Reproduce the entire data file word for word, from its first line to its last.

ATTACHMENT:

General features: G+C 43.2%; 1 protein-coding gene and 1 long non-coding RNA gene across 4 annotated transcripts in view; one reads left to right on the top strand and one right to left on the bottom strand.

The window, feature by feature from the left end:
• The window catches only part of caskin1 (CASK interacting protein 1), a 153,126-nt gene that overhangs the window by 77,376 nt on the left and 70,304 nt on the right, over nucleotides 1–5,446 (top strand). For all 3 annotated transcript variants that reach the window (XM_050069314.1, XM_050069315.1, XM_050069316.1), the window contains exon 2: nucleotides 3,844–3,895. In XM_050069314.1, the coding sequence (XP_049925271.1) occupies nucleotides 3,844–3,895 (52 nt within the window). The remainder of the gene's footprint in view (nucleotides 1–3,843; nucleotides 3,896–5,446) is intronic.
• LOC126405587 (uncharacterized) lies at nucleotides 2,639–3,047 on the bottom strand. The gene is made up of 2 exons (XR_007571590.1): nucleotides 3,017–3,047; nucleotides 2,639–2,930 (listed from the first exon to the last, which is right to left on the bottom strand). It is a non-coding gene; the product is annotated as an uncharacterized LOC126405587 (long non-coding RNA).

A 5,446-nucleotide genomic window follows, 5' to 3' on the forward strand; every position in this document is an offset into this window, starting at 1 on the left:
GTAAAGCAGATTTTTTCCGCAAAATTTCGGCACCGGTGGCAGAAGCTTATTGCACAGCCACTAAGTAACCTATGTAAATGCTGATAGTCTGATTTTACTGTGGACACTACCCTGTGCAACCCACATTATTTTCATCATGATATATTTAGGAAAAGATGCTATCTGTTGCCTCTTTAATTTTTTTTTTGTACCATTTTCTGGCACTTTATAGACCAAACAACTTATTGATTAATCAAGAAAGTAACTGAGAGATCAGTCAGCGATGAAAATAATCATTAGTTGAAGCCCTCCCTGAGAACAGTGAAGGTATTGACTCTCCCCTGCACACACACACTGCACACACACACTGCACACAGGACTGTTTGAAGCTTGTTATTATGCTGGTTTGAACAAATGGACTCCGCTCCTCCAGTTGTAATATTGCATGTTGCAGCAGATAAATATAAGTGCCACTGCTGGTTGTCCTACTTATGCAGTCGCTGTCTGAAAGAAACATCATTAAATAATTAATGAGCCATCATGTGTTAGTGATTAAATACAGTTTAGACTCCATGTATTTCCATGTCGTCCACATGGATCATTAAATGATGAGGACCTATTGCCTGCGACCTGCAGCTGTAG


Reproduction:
General features: G+C 43.2%; 1 protein-coding gene and 1 long non-coding RNA gene across 4 annotated transcripts in view; one reads left to right on the top strand and one right to left on the bottom strand.

The window, feature by feature from the left end:
• The window catches only part of caskin1 (CASK interacting protein 1), a 153,126-nt gene that overhangs the window by 77,376 nt on the left and 70,304 nt on the right, over nucleotides 1–5,446 (top strand). For all 3 annotated transcript variants that reach the window (XM_050069314.1, XM_050069315.1, XM_050069316.1), the window contains exon 2: nucleotides 3,844–3,895. In XM_050069314.1, the coding sequence (XP_049925271.1) occupies nucleotides 3,844–3,895 (52 nt within the window). The remainder of the gene's footprint in view (nucleotides 1–3,843; nucleotides 3,896–5,446) is intronic.
• LOC126405587 (uncharacterized) lies at nucleotides 2,639–3,047 on the bottom strand. The gene is made up of 2 exons (XR_007571590.1): nucleotides 3,017–3,047; nucleotides 2,639–2,930 (listed from the first exon to the last, which is right to left on the bottom strand). It is a non-coding gene; the product is annotated as an uncharacterized LOC126405587 (long non-coding RNA).

A 5,446-nucleotide genomic window follows, 5' to 3' on the forward strand; every position in this document is an offset into this window, starting at 1 on the left:
GTAAAGCAGATTTTTTCCGCAAAATTTCGGCACCGGTGGCAGAAGCTTATTGCACAGCCACTAAGTAACCTATGTAAATGCTGATAGTCTGATTTTACTGTGGACACTACCCTGTGCAACCCACATTATTTTCATCATGATATATTTAGGAAAAGATGCTATCTGTTGCCTCTTTAATTTTTTTTTTGTACCATTTTCTGGCACTTTATAGACCAAACAACTTATTGATTAATCAAGAAAGTAACTGAGAGATCAGTCAGCGATGAAAATAATCATTAGTTGAAGCCCTCCCTGAGAACAGTGAAGGTATTGACTCTCCCCTGCACACACACACTGCACACACACACTGCACACAGGACTGTTTGAAGCTTGTTATTATGCTGGTTTGAACAAATGGACTCCGCTCCTCCAGTTGTAATATTGCATGTTGCAGCAGATAAATATAAGTGCCACTGCTGGTTGTCCTACTTATGCAGTCGCTGTCTGAAAGAAACATCATTAAATAATTAATGAGCCATCATGTGTTAGTGATTAAATACAGTTTAGACTCCATGTATTTCCATGTCGTCCACATGGATCATTAAATGATGAGGACCTATTGCCTGCGACCTGCAGCTGTAG